Keeping your clients close

The conductor on a local train waits for an express to pass.I love it when I’m in the train and the announcer tells us why we’re not leaving on time or why we need to stop in the middle of nowhere for more than 2 minutes. The simple fact that I now know “why” makes me relax. It makes me realize that there are real people doing their utmost at that very moment to try to get me to my destination.
Preferably on time.
It resizes my world from a line in my calendar to a place where people live together. Yes, I want to get to my meeting but I’d rather wait right here, between an odd farm, an electricity pole and 23 ruminating cows, than to speed on with a good chance to hit another train!

There’s companies that get this and encourage their people to talk openly to their clients and there’s companies that don’t.  I run my own company and I’d really like it to fit the first profile.

If you are a bit like me, you are likely to know times when you’re keeping more balls in the air than you’re comfortable with. I’m not saying you should stay comfortable, I like running and I try to push myself out of my comfort zone regularly, but I do think that my clients do not have to suffer from my tendency to take on a lot of work.

But that’s hard to keep up sometimes. For everybody working on projects larger than just you, there’s times you need to wait for certain tasks to be done, decisions to be made. That’s why we work on multiple projects at the same time.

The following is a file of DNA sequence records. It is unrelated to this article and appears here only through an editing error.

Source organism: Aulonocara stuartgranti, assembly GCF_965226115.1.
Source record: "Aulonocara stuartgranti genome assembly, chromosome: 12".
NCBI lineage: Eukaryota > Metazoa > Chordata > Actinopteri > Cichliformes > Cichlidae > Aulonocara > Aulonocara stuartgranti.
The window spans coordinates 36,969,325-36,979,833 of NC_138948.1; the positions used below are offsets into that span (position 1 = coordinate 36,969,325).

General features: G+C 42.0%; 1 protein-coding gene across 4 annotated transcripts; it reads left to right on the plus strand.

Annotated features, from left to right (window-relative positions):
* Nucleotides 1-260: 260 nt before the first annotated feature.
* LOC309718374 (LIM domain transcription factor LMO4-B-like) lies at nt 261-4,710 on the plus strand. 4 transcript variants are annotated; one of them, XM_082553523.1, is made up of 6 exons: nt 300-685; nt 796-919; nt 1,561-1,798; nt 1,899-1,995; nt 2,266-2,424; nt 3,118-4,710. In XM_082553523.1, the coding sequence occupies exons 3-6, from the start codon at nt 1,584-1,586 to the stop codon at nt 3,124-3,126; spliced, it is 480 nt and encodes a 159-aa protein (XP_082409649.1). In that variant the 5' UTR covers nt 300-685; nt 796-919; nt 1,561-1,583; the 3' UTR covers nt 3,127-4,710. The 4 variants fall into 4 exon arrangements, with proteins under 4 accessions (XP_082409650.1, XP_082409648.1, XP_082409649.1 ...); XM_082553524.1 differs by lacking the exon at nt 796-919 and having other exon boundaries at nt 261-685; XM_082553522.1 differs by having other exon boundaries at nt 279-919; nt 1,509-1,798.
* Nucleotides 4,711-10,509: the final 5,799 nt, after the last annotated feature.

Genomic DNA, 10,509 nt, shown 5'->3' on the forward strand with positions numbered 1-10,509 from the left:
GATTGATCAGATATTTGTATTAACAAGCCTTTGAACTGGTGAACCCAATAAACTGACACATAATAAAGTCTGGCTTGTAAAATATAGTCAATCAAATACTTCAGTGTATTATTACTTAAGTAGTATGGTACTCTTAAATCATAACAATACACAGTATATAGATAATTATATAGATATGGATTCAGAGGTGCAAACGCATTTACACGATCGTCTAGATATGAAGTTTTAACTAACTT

But when I’m really busy, I tend to focus on nothing else but completing the current project. And then I sometimes forget to keep my client in the loop…

So that’s why I’m setting up Visible Fridays. A returning event in my calendar to make sure my company grows towards the we-get-it profile. I’ve scheduled 1,5 hours on Friday mornings, every week from tomorrow. I will use this time to update my clients on where we stand with their project. This might be a big-fat-obvious to you but to me it’s a small epiphany. Of course they want to get the project done but, like everybody else, they also want to know how things are going and why.

So I’m going to make sure that my clients are not in between of an electricity pole and 23 ruminating cows without knowing why they’re there… I’ll report back in 4 weeks to talk about my experience and what response I got, if any.

So, what do you think is the best way to stay in contact with your clients? Do you think just responding to requests is best or do you actively update them? Let me know in the comments!

photo credit: Thiophene_Guy via photopin cc